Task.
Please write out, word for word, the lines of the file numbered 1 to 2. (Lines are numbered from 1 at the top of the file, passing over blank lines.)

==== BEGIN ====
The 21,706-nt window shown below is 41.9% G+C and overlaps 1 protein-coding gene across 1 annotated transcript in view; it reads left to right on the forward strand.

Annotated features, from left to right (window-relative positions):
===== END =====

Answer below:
The 21,706-nt window shown below is 41.9% G+C and overlaps 1 protein-coding gene across 1 annotated transcript in view; it reads left to right on the forward strand.

Annotated features, from left to right (window-relative positions):